A couple of notes common to both teams: first, the basketball teams' home games against Carleton on Friday means that volleyball's been shifted to Saturday night (against York) and Sunday afternoon (against Toronto). The problem is, this leaves both sets of Gaels with less than 24 hours rest against fully rested Varsity Blues teams (who play RMC Saturday afternoon). There's not much that can be done with the schedule, due to Queen's only really having one gym (Bartlett) capable of hosting varsity games. However, the real reason this happened was all the teams were on the road last weekend due to BEWIC Sports Days taking over the gyms. I'm all in favour of intramurals, but it doesn't make sense to me to jeopardize varsity results based on them: would it not have been possible to schedule it so intramurals used all three gyms during the day, but only Ross and Bews around the times of the varsity games? That way, either basketball or volleyball could have hosted the normal Friday/Saturday matchup last weekend and the other sport could have done so this weekend. Of course, I must admit to being partially self-interested here: it would have helped our paper out significantly to not have to scramble for supplied photos last weekend when all the teams were away. Both volleyball coaches told me the quick turnaround was an issue though, so I think there is something here.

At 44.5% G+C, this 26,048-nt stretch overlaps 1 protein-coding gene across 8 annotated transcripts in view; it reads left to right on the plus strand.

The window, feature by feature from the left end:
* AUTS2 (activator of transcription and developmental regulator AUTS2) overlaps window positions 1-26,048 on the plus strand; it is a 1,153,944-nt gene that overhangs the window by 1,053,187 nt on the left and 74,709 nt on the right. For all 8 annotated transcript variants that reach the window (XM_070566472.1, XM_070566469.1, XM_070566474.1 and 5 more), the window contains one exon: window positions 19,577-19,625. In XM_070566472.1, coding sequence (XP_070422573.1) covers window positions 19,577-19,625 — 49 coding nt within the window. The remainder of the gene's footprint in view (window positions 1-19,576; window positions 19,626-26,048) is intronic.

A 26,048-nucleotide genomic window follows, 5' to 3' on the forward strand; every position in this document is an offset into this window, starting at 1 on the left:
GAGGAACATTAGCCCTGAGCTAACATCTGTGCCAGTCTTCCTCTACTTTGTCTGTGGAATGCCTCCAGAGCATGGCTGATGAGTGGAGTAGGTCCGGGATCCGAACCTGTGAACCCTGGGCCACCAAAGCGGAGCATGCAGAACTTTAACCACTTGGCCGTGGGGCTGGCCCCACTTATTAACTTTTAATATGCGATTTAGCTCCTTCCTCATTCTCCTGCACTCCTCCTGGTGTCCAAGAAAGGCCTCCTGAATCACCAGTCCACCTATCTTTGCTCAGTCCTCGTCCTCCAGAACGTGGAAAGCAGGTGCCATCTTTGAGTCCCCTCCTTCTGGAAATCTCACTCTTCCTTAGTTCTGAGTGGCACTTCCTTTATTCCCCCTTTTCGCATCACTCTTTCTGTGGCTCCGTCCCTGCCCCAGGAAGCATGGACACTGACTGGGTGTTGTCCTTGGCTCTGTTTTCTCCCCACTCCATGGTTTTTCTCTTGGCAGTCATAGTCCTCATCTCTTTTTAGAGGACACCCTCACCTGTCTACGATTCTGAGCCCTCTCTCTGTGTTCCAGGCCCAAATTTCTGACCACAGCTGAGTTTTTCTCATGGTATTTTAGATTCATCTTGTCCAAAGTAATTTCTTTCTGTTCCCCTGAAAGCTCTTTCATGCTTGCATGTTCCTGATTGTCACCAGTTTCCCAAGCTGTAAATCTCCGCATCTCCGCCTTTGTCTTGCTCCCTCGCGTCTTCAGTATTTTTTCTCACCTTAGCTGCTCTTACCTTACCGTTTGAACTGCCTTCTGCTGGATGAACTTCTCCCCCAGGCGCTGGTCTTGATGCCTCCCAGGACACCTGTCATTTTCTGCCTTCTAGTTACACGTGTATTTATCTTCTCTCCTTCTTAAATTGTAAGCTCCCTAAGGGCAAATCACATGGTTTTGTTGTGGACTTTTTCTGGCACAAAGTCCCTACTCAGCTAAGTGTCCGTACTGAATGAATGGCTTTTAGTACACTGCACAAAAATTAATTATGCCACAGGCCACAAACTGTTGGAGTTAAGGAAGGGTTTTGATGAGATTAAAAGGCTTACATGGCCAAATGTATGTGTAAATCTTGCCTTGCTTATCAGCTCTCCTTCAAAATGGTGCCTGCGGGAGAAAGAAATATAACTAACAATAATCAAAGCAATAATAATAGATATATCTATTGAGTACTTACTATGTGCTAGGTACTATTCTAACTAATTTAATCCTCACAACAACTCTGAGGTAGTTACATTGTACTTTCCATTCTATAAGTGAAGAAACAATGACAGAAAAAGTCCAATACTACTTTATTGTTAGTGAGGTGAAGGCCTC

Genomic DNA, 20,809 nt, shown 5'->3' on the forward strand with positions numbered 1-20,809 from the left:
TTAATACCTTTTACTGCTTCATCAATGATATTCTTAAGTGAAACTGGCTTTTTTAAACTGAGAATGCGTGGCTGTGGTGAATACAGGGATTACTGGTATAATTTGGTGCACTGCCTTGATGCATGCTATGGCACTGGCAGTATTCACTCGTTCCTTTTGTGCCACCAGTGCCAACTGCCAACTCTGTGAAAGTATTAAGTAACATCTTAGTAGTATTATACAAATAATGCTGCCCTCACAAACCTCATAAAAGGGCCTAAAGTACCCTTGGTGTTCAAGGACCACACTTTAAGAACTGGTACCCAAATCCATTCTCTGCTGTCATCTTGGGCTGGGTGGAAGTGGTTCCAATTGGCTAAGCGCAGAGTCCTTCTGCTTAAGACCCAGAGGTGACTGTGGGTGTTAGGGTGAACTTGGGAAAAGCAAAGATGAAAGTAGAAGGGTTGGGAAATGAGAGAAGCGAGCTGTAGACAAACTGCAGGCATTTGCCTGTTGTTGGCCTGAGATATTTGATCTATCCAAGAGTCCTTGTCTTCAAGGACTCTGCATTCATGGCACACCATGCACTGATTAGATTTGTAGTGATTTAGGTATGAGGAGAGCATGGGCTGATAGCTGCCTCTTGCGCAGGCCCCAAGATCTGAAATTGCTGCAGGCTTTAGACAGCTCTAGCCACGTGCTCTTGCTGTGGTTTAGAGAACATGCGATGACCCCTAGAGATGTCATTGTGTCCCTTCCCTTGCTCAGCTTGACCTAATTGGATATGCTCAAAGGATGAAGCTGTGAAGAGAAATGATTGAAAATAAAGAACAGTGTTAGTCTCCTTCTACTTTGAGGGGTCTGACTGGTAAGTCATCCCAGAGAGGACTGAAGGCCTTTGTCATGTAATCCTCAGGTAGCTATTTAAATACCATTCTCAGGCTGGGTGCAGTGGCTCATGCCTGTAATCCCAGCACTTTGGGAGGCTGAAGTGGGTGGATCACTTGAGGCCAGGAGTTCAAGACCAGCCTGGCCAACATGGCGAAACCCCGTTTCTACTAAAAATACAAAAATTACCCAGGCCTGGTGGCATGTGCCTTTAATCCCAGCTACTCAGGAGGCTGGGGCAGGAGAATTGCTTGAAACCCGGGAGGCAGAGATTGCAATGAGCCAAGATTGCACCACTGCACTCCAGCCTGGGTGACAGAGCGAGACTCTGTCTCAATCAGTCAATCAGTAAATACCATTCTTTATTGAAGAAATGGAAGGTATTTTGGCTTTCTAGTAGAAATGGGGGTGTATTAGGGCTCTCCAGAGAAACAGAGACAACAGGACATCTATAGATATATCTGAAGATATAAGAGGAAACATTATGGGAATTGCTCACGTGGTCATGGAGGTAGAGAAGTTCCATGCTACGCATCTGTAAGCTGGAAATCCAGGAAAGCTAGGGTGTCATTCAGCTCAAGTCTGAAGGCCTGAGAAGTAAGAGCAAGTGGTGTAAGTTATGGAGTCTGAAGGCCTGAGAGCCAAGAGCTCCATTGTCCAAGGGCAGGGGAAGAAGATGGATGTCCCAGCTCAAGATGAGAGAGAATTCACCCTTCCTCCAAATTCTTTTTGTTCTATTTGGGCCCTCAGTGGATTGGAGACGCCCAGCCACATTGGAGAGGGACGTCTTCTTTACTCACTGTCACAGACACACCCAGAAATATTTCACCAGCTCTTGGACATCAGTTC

Second, this year has been an amazing rookie crop for both teams. The women have brought in Heller, Button, and Ogilvie, all of whom are making tremendous contributions. In fact, all are in the top four on the team in kills and kills per game (with second-year player Louise Hamill). Heller and Ogilvie are also 1-2 in points, and Heller leads the team in points per game. Ogilvie in particular had an impressive game last weekend, recording 15 kills (the most I've ever seen from a middle hitter) and three service aces: she was named our Athlete of the Week for her performance. The men's team has also had a great recruiting crop, bringing in six new players, of whom only Will Bulmer has yet to make an impact (due to injury). Most of them haven't received as much playing time as the women's rookies, due to a strong veteran presence on the men's team, but they've all chipped in at key moments. Joren Zeeman and Niko Rukavina are competing for a starting spot, and both have great upsides. Zeeman hits the ball tremendously hard, and has proven to be a great right-side power hitter with a solid serve. He's eight in the OUA in points per game and ninth in kills per game. He's also third on the team in overall kills, behind only veterans Jeff DeMeza (one of the OUA's best hitters) and Sam Pedlow. Rukavina's seen less court time, but has proven to be a good left-side hitter. He's less overpowering than Zeeman or DeMeza, but he picks his spots well, and is also great defensively. Other rookies have also shone in limited roles: Michael Amoroso's proven to be a capable middle hitter (which will come in handy once fifth-year veterans Chris Vandyk and Nick Gralewicz graduate this year), Dan Rosenbaum has done very well in his role as a backup setter (and proven that this team can still be strong once All-Canadian setter Devon Miller leaves after this year), and Bryan Fautley has shone when called upon, as he did against RMC a couple weeks ago when he led the team with 14 kills. This may be the men's best year to make a run at the nationals, with veterans like Miller, Vandyk and Gralewicz leaving for sure and others like DeMeza possibly moving on, and the strong performances shown by their rookies so far indicating that they can help out down the stretch. However, even if this year doesn't work out, the future is still bright.